So moving on to our second priority, our people. People play an absolutely key role in our business by delivering our brand experiences to guests. Over the years, we've proven a strong correlation between employee engagement, guest satisfaction, and hence, RevPAR. Every 5-point increase in engagement adds on average about $0.70 to RevPAR, which is a material difference. So employee engagement is an essential area of focus for us. And we improved this measure by 3 percentage points in 2012. We've now rolled the engagement survey out to our franchisees, who is starting to see the benefits already. And the efforts we've made to drive the winning culture at IHG continued to be recognized externally with awards in several countries, including the U.K., India and China. Ensuring our people deliver consistent brand experiences to our guest, irrespective of ownership model, requires significant effort and innovation and engagement of our third-party hotel owners. Our unique suite of people tool helps our owner to hire, train, involve and recognize the right employees for their brands.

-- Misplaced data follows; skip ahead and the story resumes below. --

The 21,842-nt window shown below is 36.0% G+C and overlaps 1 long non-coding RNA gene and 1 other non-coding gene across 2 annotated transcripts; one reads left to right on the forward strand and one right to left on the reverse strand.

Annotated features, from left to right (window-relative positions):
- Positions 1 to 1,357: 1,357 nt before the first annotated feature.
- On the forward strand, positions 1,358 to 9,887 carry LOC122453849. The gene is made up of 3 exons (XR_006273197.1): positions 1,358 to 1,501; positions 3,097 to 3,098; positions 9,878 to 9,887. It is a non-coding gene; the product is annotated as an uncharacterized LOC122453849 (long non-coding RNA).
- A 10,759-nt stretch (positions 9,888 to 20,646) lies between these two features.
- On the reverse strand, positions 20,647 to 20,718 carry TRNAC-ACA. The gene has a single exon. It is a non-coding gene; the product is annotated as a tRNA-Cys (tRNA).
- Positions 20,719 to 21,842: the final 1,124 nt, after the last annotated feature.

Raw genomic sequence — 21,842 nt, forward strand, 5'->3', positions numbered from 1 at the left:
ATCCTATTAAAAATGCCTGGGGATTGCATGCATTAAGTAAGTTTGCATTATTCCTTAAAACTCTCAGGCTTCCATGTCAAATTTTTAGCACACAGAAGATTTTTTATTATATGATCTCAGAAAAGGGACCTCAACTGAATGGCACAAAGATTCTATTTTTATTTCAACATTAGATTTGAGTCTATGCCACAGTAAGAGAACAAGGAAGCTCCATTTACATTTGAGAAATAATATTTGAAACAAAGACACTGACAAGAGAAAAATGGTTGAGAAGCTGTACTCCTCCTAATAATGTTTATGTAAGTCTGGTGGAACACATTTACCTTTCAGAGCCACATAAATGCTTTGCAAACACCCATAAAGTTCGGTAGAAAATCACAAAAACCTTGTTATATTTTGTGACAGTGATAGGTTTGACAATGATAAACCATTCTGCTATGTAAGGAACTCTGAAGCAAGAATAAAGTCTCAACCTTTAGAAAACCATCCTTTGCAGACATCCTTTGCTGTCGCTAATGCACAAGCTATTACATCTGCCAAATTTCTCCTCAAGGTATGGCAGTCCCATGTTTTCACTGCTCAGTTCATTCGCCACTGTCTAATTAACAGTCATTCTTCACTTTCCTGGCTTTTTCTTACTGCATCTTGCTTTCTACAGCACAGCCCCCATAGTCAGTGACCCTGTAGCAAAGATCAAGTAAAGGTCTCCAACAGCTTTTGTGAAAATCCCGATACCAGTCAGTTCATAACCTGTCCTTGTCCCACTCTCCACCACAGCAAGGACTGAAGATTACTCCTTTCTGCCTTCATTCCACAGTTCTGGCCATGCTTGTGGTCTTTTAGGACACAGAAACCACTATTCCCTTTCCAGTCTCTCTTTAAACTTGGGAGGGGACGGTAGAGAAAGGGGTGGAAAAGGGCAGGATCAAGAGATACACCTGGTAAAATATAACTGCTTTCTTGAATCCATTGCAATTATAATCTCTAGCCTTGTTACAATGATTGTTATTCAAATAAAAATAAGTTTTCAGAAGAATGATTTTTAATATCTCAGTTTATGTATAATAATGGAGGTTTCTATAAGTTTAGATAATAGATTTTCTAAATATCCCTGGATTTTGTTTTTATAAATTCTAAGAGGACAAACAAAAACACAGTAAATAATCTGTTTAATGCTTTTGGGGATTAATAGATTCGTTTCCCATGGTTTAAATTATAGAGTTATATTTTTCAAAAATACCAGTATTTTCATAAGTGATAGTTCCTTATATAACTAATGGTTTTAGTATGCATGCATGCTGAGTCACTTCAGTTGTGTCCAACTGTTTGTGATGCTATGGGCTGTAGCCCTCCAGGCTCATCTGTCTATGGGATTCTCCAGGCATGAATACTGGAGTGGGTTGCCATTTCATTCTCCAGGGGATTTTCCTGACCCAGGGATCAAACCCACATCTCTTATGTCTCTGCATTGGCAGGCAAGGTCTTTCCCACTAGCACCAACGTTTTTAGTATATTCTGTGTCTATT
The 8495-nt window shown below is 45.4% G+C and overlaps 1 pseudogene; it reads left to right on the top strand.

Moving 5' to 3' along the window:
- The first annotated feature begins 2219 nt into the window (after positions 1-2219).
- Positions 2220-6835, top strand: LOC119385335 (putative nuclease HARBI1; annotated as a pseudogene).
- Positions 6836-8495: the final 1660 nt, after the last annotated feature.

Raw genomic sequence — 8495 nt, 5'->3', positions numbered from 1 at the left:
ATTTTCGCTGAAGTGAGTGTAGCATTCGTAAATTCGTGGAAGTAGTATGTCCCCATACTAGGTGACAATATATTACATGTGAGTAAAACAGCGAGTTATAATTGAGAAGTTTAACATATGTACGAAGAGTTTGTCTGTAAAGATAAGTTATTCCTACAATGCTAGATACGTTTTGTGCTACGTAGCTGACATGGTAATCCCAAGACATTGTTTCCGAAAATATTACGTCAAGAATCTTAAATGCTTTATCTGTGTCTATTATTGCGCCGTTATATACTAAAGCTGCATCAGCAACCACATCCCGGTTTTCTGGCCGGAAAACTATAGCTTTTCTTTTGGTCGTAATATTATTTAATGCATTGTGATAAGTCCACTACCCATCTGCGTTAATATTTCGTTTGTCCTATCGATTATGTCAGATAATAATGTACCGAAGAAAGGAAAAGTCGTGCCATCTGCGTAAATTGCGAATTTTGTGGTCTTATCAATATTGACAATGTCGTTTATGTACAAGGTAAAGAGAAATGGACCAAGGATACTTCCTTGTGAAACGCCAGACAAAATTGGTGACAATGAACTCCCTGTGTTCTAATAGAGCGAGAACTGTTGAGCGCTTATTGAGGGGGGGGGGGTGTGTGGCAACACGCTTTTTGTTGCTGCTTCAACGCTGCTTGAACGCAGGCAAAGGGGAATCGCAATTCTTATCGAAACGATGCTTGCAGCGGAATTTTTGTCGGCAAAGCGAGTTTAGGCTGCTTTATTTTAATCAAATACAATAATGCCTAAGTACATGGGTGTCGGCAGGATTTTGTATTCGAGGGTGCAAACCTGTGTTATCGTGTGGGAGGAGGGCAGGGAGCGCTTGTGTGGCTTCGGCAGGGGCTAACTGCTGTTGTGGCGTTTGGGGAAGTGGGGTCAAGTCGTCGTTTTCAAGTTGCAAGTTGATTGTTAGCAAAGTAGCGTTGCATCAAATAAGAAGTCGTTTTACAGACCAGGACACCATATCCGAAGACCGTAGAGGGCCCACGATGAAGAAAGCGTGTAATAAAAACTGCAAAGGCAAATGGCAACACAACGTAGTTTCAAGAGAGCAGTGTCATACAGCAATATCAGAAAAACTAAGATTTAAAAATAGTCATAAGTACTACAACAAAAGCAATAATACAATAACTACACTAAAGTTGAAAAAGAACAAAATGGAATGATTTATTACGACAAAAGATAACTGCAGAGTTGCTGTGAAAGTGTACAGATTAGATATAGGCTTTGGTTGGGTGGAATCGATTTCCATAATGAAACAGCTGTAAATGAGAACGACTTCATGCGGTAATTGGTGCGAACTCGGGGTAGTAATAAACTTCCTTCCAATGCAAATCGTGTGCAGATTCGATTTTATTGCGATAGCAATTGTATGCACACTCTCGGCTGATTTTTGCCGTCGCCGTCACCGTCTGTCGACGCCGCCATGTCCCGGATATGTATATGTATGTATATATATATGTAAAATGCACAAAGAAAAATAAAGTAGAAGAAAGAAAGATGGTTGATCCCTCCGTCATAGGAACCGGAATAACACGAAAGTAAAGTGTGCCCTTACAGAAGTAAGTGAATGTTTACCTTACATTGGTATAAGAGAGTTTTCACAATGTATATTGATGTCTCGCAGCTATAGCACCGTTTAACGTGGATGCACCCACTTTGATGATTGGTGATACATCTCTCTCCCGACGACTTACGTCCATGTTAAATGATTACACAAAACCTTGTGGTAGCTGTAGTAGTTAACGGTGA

In 2012, we launched hotel solutions, an access point for all the tools IHG provides, which is also a forum for collaboration and sharing of best practices. We'll be creating some 90,000 jobs over the next few years as we expand our system of hotels around the world. This means it's vital that we can further boost recruitment and retention, and one way we'll do this is through our global network of academy programs, which I'll come on to talk about a bit later.

With our shared people scale, we're turning the work we're doing in this area into a differentiator for IHG and a tremendous competitive advantage, which brings me to the third and final priority for delivering high quality growth. We continue to leverage our global scale and the power of our systems to drive a greater share of industry demand into our hotels. We do this by ensuring our distribution channels or aligning with the needs of our guests, while driving the most profitable revenues for our owners. In 2012, 69% of total rooms revenue was booked through IHG's channels and direct to our hotels by our Priority Club Rewards members. Our system includes our global sales programs online in consumer marketing strategies, reservations, reservation channels, revenue management tools, and of course, the loyalty program. And we deploy these systems and platforms in a coordinated way around 4 fundamental strategies: creating, converting, yielding and retaining demand. So taking each of these in turn.